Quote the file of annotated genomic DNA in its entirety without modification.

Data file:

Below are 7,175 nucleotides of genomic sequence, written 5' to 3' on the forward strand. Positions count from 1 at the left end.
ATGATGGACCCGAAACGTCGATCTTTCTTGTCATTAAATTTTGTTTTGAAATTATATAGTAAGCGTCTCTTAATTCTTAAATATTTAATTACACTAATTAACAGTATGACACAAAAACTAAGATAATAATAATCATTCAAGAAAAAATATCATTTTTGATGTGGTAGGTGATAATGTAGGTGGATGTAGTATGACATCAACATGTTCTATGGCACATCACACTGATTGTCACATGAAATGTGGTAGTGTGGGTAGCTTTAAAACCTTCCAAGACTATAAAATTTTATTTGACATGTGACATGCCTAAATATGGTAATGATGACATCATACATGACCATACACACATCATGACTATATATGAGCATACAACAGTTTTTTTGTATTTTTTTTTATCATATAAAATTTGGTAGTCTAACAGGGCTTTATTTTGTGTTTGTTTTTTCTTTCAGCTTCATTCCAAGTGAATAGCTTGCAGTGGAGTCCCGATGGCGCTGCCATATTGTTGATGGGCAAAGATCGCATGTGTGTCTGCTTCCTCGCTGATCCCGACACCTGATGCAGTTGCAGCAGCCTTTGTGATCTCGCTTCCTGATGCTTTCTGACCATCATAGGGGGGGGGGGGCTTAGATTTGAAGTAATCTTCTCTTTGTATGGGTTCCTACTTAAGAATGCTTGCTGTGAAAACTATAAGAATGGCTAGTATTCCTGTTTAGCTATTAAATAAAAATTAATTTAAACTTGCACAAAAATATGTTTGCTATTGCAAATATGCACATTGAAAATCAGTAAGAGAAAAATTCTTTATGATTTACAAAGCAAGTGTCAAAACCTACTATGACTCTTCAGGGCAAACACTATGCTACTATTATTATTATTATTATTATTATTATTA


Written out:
Below are 7,175 nucleotides of genomic sequence, written 5' to 3' on the forward strand. Positions count from 1 at the left end.
ATGATGGACCCGAAACGTCGATCTTTCTTGTCATTAAATTTTGTTTTGAAATTATATAGTAAGCGTCTCTTAATTCTTAAATATTTAATTACACTAATTAACAGTATGACACAAAAACTAAGATAATAATAATCATTCAAGAAAAAATATCATTTTTGATGTGGTAGGTGATAATGTAGGTGGATGTAGTATGACATCAACATGTTCTATGGCACATCACACTGATTGTCACATGAAATGTGGTAGTGTGGGTAGCTTTAAAACCTTCCAAGACTATAAAATTTTATTTGACATGTGACATGCCTAAATATGGTAATGATGACATCATACATGACCATACACACATCATGACTATATATGAGCATACAACAGTTTTTTTGTATTTTTTTTTATCATATAAAATTTGGTAGTCTAACAGGGCTTTATTTTGTGTTTGTTTTTTCTTTCAGCTTCATTCCAAGTGAATAGCTTGCAGTGGAGTCCCGATGGCGCTGCCATATTGTTGATGGGCAAAGATCGCATGTGTGTCTGCTTCCTCGCTGATCCCGACACCTGATGCAGTTGCAGCAGCCTTTGTGATCTCGCTTCCTGATGCTTTCTGACCATCATAGGGGGGGGGGGGCTTAGATTTGAAGTAATCTTCTCTTTGTATGGGTTCCTACTTAAGAATGCTTGCTGTGAAAACTATAAGAATGGCTAGTATTCCTGTTTAGCTATTAAATAAAAATTAATTTAAACTTGCACAAAAATATGTTTGCTATTGCAAATATGCACATTGAAAATCAGTAAGAGAAAAATTCTTTATGATTTACAAAGCAAGTGTCAAAACCTACTATGACTCTTCAGGGCAAACACTATGCTACTATTATTATTATTATTATTATTATTATTA